McDonald’s Nintendo DS Training Game Finally Found, Preserved


A McDonald's training app showing how to interact with customers.

Screenshot: Coddy Trentuit

The gaming preservationists over at Forest of Illusion recently got their hands on the holy grail of the Nintendo DS catalog: a cartridge meant to teach McDonald’s workers the ins and outs of the fast-food restaurant via the popular two-screen handheld. It’s called eSMART 2.0, and after years of searching, it’s finally been backed up and made available for download.

eSMART 2.0 was part of a series of educational Nintendo DS pseudo-games distributed to McDonald’s locations throughout Japan in 2010 for the training of existing employees. A companion cartridge meant for new McDonald’s hires known as the eCrew Development Program, or eCDP for short, was found and shared online in 2020, but eSMART itself has long eluded both collectors and archivists.

Of course, there’s quite a story behind how this game ended up in Forest of Illusion’s capable hands, much of which is detailed by enthusiast Coddy Trentuit in the video below. The saga of acquiring eSMART 2.0 was filled with numerous starts and stops as various auctions for the training program appeared online and copies were purchased by folks unwilling to share with the community out of piracy concerns.

A group made up of Forest of Illusion and other generous benefactors was eventually able to secure a copy of eSMART 2.0 for a whopping ¥300,000 (or around $2,600 USD). After ensuring the game’s preservation by backing up the cartridge’s data, Forest of Illusion sent eSMART 2.0 to Trentuit, who shared a lengthy video detailing its contents for folks not able to download and play it themselves.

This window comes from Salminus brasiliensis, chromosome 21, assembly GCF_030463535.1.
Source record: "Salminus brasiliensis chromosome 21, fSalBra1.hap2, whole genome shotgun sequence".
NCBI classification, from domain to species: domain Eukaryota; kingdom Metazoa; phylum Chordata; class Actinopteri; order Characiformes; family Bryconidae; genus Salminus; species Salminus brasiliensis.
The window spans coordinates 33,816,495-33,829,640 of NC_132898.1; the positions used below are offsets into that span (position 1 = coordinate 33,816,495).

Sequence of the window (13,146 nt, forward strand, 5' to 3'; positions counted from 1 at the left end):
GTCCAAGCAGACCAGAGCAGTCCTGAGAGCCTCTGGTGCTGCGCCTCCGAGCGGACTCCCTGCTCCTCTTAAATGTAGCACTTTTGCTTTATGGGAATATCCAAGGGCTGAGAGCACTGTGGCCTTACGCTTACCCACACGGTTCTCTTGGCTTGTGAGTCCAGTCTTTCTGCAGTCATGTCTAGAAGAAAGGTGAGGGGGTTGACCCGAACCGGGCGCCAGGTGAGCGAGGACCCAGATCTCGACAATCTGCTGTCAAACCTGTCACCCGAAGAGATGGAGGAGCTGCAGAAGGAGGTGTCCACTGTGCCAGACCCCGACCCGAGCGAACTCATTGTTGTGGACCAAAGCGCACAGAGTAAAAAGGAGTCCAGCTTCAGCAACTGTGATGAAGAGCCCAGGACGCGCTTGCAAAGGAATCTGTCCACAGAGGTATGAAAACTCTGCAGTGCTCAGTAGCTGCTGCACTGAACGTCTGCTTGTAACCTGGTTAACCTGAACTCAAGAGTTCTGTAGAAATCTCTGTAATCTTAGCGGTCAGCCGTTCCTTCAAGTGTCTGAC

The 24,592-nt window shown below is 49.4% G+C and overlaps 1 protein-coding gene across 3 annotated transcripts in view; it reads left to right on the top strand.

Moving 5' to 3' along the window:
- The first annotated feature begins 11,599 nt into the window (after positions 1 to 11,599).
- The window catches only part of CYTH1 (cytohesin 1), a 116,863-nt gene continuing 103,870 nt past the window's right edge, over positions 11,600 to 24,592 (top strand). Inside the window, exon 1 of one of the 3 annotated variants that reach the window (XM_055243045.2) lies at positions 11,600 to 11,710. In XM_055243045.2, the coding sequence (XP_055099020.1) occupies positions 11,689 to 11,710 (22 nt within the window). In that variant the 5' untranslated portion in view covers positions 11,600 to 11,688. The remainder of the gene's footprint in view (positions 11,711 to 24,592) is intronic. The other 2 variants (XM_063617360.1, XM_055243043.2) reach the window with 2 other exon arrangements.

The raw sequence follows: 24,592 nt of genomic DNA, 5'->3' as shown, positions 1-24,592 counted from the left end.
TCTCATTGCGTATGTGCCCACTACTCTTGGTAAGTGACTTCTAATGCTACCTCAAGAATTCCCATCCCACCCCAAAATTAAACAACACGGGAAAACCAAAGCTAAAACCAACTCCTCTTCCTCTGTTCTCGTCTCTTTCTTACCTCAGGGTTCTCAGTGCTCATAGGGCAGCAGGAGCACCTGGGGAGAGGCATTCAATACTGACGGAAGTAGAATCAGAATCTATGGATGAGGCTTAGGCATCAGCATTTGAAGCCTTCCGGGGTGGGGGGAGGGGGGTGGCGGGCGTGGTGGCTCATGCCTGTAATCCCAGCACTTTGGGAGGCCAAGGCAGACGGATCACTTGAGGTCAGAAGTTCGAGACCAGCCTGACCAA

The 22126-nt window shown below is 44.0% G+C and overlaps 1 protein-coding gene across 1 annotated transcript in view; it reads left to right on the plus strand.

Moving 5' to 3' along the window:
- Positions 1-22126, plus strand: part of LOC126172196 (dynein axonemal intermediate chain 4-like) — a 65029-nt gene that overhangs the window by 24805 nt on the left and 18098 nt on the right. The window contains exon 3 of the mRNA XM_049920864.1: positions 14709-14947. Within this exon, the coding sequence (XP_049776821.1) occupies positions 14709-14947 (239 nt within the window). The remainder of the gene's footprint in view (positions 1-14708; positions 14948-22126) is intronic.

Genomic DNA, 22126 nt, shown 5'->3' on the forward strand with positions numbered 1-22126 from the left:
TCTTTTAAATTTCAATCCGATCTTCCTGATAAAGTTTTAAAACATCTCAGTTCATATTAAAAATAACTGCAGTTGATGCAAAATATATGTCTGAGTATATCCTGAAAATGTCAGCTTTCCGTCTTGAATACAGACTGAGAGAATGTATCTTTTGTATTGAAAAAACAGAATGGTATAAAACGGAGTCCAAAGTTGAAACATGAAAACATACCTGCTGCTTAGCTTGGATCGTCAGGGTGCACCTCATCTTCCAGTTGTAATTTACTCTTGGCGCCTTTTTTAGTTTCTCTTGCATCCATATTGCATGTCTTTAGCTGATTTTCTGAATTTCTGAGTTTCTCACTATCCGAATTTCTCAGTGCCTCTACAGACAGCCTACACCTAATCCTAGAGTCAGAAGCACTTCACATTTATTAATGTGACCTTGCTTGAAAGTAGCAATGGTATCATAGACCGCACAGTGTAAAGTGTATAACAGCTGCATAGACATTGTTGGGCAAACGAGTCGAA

As you can see, this software isn’t going to be making any “Best Nintendo DS Games of All Time” lists. eSMART 2.0 is pretty much what it says on the tin: a way to teach McDonald’s employees of the era best practices for putting together orders of Quarter Pounders and Chicken McNuggets for hungry customers via demonstrations and interactive scenarios.

It’s basically a sterilized training video, without awkward acting or nonsensical music numbers.

All that said, this is still an important moment for video game preservation. While it may not seem as momentous as, say, releasing hundreds of PlayStation 2 prototypes and demos, eSMART 2.0’s archival is a small step toward ensuring the entire Nintendo DS catalog is maintained for future use. And hey, you never know, maybe the secret to making an authentic Big Mac sauce is hidden somewhere in its code.



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